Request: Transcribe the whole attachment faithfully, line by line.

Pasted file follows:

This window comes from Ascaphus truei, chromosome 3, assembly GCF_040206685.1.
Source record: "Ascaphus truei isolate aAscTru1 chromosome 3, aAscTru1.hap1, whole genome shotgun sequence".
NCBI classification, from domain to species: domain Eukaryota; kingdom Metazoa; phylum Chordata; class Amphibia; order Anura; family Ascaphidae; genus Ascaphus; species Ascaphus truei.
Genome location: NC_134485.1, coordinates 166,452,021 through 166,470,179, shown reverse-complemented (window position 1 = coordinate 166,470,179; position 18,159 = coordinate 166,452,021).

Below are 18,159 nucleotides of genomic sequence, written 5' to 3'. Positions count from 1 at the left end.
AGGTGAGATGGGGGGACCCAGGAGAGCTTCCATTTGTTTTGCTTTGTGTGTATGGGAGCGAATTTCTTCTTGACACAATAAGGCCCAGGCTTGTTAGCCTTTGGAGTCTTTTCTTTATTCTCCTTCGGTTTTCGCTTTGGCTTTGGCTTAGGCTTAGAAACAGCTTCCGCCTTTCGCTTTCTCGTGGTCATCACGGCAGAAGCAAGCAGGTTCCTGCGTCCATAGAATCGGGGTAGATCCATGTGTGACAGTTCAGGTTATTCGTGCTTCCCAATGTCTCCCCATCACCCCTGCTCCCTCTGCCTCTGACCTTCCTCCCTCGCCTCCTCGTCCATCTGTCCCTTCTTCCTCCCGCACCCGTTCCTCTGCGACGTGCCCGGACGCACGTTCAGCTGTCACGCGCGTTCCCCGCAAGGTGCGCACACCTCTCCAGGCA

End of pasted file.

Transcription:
This window comes from Ascaphus truei, chromosome 3, assembly GCF_040206685.1.
Source record: "Ascaphus truei isolate aAscTru1 chromosome 3, aAscTru1.hap1, whole genome shotgun sequence".
NCBI classification, from domain to species: domain Eukaryota; kingdom Metazoa; phylum Chordata; class Amphibia; order Anura; family Ascaphidae; genus Ascaphus; species Ascaphus truei.
Genome location: NC_134485.1, coordinates 166,452,021 through 166,470,179, shown reverse-complemented (window position 1 = coordinate 166,470,179; position 18,159 = coordinate 166,452,021).

Below are 18,159 nucleotides of genomic sequence, written 5' to 3'. Positions count from 1 at the left end.
AGGTGAGATGGGGGGACCCAGGAGAGCTTCCATTTGTTTTGCTTTGTGTGTATGGGAGCGAATTTCTTCTTGACACAATAAGGCCCAGGCTTGTTAGCCTTTGGAGTCTTTTCTTTATTCTCCTTCGGTTTTCGCTTTGGCTTTGGCTTAGGCTTAGAAACAGCTTCCGCCTTTCGCTTTCTCGTGGTCATCACGGCAGAAGCAAGCAGGTTCCTGCGTCCATAGAATCGGGGTAGATCCATGTGTGACAGTTCAGGTTATTCGTGCTTCCCAATGTCTCCCCATCACCCCTGCTCCCTCTGCCTCTGACCTTCCTCCCTCGCCTCCTCGTCCATCTGTCCCTTCTTCCTCCCGCACCCGTTCCTCTGCGACGTGCCCGGACGCACGTTCAGCTGTCACGCGCGTTCCCCGCAAGGTGCGCACACCTCTCCAGGCA